|Significant variables for boys with CNVs
||No 1st-trimester ultrasound
|ADOS repetitive domain score
As there were only 22 girls with ASD and identified CNVs, the researchers weren't able to apply their multiple linear regression model on such a small sample.
The team acknowledged a number of limitations to their study, including its reliance on parent reports for ultrasound exposure and its use of propensity scores to adjust for confounding factors.
"It is possible that despite our use of a propensity score to correct for likelihood of first-trimester ultrasound, there remain residual confounding factors," they wrote. "Disentangling the effect of ultrasound per se versus ultrasound as a proxy for other variables related to outcomes will be critical in future studies."
Nonetheless, the researchers concluded that the combination of first-trimester ultrasound and the presence of CNVs in boys with autism spectrum disorder correlated with poorer cognitive outcomes and increased repetitive behavior.
"Moreover, across gender and independent of the presence of identified CNVs, first-trimester ultrasound correlated with increased repetitive behaviors," the authors wrote.
To fully understand what contributes to heterogeneity in ASD functioning, better knowledge is needed of the range and types of environmental stressors that may interact with genetic vulnerabilities, according to the group.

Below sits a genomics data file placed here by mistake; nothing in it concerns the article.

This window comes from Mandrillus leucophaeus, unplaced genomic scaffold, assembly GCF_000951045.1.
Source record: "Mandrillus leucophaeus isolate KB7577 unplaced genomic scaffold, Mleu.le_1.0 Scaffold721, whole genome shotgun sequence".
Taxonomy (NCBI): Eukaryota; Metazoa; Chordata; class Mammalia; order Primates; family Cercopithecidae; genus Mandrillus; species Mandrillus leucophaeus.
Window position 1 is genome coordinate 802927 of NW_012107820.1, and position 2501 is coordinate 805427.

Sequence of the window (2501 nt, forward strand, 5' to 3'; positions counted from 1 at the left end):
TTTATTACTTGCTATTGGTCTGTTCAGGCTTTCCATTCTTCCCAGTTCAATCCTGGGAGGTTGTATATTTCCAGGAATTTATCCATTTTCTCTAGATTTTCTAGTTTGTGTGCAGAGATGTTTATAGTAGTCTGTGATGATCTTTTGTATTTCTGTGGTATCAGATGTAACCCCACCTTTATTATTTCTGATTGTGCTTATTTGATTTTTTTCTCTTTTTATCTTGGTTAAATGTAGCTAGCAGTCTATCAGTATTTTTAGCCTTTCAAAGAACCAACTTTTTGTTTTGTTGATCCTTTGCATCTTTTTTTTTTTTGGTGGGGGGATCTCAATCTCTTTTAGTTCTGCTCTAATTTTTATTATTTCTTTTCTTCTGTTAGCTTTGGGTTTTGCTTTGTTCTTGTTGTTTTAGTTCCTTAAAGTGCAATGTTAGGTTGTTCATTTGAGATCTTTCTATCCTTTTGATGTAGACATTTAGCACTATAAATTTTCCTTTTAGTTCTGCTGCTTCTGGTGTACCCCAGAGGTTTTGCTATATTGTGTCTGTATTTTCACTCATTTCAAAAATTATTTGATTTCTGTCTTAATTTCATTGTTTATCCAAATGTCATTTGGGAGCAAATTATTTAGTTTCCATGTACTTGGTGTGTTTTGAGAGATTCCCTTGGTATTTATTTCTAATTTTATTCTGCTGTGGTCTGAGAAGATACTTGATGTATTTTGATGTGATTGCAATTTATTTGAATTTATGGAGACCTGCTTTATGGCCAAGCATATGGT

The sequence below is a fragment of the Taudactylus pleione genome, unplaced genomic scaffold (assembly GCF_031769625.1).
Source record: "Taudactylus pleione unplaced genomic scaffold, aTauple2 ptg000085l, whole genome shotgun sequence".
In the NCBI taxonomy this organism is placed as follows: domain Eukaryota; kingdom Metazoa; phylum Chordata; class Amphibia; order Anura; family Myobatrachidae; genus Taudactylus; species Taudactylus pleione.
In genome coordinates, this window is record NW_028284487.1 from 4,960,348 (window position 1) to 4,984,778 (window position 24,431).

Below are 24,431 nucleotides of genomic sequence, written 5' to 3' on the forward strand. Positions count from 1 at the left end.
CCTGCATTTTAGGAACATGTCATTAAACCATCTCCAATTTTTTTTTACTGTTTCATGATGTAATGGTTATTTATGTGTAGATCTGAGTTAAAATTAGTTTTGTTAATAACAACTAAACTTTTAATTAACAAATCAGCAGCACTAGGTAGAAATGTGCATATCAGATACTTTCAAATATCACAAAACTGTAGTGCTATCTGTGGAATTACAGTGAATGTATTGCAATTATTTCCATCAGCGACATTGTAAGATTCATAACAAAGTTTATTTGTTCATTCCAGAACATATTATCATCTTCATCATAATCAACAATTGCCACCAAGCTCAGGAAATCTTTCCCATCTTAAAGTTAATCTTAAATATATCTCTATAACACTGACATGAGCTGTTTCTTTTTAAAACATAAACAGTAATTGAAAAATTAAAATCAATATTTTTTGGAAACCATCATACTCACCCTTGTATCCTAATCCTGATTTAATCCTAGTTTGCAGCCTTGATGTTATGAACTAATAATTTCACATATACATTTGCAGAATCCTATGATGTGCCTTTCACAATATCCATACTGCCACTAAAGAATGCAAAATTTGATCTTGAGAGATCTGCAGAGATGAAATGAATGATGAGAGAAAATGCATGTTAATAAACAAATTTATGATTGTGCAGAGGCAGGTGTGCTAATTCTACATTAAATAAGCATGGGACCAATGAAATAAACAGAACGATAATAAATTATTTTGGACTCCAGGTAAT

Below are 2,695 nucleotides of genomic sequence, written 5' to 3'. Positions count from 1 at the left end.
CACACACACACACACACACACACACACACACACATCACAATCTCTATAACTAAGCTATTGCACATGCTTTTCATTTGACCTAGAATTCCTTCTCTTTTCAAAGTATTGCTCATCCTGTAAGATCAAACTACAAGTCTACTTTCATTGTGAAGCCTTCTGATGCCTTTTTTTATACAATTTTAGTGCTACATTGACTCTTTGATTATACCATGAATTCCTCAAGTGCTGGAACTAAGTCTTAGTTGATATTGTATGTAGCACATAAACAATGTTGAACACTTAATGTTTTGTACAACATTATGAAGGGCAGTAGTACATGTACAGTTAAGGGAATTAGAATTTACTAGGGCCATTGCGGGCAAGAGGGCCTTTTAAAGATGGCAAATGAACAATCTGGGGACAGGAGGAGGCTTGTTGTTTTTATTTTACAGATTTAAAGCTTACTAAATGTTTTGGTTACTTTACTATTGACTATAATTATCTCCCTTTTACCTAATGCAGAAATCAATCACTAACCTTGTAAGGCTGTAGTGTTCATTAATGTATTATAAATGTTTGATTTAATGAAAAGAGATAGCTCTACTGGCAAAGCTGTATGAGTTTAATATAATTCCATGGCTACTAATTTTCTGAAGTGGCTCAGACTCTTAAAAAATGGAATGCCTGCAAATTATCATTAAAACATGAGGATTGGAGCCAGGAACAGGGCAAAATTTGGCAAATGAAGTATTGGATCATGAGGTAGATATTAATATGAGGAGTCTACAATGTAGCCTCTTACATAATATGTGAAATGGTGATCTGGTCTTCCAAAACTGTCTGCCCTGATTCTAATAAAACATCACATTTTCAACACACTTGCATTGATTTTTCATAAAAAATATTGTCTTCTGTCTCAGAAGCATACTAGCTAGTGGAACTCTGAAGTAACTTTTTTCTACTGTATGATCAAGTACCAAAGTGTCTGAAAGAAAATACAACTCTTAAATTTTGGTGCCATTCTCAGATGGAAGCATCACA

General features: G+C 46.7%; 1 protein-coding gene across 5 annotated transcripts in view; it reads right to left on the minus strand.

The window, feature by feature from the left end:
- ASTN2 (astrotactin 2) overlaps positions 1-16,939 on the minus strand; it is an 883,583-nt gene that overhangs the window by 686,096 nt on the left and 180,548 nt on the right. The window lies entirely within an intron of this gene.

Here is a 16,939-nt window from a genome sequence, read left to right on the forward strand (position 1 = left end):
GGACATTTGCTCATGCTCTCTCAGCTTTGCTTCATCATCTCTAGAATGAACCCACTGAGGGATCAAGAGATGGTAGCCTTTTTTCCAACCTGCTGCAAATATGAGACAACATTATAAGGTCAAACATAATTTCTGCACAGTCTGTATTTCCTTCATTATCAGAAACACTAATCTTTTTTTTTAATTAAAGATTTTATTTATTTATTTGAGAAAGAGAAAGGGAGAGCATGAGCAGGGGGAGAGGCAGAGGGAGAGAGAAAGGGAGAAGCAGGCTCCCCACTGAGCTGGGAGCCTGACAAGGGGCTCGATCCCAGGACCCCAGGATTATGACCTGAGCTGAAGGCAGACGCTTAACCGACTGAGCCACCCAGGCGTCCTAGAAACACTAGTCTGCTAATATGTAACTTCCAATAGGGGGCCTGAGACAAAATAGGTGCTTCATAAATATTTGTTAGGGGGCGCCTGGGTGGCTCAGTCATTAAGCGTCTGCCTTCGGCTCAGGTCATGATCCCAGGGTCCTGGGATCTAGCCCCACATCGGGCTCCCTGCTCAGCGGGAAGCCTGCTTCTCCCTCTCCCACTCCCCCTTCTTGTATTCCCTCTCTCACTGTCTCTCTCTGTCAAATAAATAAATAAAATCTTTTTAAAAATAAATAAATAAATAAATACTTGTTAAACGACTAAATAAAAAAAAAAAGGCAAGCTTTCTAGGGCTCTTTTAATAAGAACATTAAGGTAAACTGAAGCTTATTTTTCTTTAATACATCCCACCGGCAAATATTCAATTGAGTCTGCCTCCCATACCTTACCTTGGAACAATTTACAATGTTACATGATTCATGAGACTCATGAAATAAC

"If we can better identify the neural development periods most vulnerable to environmental insults, particularly in regard to exposures that can be limited, modified, or regulated by changing practice such as nonmedical use of diagnostic ultrasound imaging, it may be possible to quickly reduce the severity of ASD in future children," they wrote. "Further replication both in larger epidemiological populations and in animal models that can address mechanisms are needed."
In a statement from the University of Washington, senior author Pierre Mourad said the researchers now plan to look more closely into links between ultrasound and autism severity. They will also explore the possibility that ultrasound exposure could contribute to the incidence of autism.